If the tarnish remains even after some diligent wiping, then your trombone does not have a finishing lacquer coat to help preserve its sheen.

In that case, you need to prep your instrument first and then proceed to polish it. With a damp cloth and a gentle sudsy cleaner (Windex or other window cleaner works), thoroughly clean the exterior of the trombone. This removes any excess dirt and grime that has built up and preps the instrument for polishing.

Even though most trombones are made of brass, don’t just assume yours is. It’s important to check or else you could risk damaging the instrument. If it is brass, make sure it’s not lacquered—otherwise you are just going to waste time and money trying to use brass polish.

If neither of the above apply, then a good cleaning of your trombone is all the preparation you need to begin polishing.

How Do You Polish a Trombone?

Now that the instrument is clean, we can move on to the next step — polishing your trombone. You can either decide to use household items that have a high acidic content such as ketchup or lime, or you can use a polishing product from your local hardware store.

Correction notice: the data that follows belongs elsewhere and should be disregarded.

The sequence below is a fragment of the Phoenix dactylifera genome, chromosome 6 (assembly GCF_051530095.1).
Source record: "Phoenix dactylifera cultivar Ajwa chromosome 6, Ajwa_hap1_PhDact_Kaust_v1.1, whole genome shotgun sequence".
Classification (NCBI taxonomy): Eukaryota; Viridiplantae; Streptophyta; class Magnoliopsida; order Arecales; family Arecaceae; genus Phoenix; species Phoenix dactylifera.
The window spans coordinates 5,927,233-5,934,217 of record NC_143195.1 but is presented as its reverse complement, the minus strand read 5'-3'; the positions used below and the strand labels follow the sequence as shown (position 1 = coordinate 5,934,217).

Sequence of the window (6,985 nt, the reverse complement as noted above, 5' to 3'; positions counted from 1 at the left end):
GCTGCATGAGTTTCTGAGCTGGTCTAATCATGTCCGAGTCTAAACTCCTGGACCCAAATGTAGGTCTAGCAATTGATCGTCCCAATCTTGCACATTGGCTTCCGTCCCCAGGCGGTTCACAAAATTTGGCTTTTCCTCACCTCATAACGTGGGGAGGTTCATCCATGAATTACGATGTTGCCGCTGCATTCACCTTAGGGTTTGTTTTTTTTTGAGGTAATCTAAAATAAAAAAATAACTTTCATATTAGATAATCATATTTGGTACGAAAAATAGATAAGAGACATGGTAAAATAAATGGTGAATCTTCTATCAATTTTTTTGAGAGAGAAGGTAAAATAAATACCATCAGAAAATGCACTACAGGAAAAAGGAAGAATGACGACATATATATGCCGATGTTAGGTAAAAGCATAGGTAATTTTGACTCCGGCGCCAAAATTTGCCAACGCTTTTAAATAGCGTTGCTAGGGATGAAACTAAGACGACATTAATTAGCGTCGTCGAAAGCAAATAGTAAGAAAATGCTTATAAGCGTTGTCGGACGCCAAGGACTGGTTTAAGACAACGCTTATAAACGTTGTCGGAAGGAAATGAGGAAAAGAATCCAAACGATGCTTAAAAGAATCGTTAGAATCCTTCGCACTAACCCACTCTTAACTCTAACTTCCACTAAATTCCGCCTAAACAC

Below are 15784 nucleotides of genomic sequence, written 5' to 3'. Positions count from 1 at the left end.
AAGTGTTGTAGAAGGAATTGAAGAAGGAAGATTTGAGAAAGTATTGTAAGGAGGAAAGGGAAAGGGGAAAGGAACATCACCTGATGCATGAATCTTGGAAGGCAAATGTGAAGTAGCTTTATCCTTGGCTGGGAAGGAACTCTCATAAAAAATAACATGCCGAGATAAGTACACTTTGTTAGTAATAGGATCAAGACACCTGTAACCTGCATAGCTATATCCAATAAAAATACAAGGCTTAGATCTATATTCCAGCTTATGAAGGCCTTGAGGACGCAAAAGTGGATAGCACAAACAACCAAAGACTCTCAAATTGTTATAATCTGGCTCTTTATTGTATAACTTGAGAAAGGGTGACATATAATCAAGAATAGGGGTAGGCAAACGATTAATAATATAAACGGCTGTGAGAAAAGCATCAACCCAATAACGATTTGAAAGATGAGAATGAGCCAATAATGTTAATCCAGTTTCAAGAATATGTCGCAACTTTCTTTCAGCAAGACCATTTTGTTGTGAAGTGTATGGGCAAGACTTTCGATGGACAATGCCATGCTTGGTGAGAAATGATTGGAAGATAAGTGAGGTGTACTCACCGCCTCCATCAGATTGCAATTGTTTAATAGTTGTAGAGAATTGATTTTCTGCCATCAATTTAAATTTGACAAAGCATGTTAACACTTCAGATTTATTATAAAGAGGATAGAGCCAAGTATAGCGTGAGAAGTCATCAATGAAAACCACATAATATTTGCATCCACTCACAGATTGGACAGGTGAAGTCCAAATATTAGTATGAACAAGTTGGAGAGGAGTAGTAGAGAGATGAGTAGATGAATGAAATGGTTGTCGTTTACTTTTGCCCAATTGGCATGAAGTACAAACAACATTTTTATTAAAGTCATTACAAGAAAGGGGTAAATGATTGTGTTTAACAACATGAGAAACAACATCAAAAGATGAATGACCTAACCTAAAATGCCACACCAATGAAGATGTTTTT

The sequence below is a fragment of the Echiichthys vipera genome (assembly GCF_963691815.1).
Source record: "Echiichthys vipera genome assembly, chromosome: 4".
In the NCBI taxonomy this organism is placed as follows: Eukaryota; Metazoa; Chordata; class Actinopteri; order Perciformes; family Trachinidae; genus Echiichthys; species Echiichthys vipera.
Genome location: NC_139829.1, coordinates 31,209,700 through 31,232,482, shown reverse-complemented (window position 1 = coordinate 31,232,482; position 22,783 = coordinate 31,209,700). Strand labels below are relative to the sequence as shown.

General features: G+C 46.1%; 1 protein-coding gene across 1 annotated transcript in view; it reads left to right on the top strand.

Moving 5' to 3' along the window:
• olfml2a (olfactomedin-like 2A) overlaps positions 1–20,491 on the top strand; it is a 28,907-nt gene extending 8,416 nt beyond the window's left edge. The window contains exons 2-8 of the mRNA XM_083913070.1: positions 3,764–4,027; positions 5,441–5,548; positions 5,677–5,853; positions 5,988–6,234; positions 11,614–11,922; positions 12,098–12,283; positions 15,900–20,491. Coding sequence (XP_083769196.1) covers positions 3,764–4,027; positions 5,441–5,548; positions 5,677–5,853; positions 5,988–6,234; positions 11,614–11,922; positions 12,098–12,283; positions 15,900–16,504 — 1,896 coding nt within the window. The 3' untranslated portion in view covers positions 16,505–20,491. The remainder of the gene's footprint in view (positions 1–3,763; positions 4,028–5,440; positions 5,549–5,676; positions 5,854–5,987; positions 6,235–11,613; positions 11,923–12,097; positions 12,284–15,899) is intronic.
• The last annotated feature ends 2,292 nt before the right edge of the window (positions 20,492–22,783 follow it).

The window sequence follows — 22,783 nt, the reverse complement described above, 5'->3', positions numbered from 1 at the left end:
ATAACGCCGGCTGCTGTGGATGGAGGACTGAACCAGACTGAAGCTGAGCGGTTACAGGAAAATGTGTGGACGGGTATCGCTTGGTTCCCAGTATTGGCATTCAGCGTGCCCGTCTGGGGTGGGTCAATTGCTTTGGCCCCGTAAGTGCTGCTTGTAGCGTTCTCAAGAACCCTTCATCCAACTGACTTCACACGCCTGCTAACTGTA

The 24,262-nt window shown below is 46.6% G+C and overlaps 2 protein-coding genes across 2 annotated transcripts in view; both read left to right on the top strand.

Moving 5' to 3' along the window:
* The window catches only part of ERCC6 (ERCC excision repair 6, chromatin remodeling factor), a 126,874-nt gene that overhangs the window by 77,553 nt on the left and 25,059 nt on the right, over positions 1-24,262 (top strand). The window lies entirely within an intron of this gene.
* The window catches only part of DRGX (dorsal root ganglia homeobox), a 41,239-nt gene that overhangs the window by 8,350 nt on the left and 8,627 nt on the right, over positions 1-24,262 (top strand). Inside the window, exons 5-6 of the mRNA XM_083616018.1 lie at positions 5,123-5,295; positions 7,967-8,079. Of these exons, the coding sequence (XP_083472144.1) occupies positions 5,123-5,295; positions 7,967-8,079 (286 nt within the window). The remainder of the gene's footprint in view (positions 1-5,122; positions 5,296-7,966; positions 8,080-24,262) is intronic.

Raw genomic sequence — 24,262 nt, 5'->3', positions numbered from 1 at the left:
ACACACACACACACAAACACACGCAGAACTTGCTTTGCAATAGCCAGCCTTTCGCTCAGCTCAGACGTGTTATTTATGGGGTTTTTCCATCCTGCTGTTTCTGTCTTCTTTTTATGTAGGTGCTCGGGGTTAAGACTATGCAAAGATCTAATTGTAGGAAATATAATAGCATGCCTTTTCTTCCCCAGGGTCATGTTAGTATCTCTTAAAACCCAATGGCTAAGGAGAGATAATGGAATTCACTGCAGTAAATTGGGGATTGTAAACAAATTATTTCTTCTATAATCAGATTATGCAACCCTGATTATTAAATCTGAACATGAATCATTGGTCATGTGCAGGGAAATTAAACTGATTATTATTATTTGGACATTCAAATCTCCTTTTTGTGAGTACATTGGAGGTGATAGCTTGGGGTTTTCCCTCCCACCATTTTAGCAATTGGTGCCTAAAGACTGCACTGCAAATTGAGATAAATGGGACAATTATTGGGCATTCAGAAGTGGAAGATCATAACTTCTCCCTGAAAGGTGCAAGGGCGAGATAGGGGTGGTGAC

Our recommendation is to get a proper brass polisher from the store. However, that will simply save you some time—if you are on a budget and are willing to do a couple more polishing passes, then household acids will work fine.

Although the polishing methods are similar, there are still a couple of differences to be aware of.

Using Household Hacks to Polish a Trombone

whole lime and half limeIf you can’t afford a packaged brass polish, don’t worry. You almost certainly have one of the common household acids you can use instead:

  • Ketchup: the high acidity makes ketchup a great polishing agent for brass.
  • Citrus fruits: similar to tomatoes, the high acidic content works as a polish. Limes are the most acidic so use them if you can.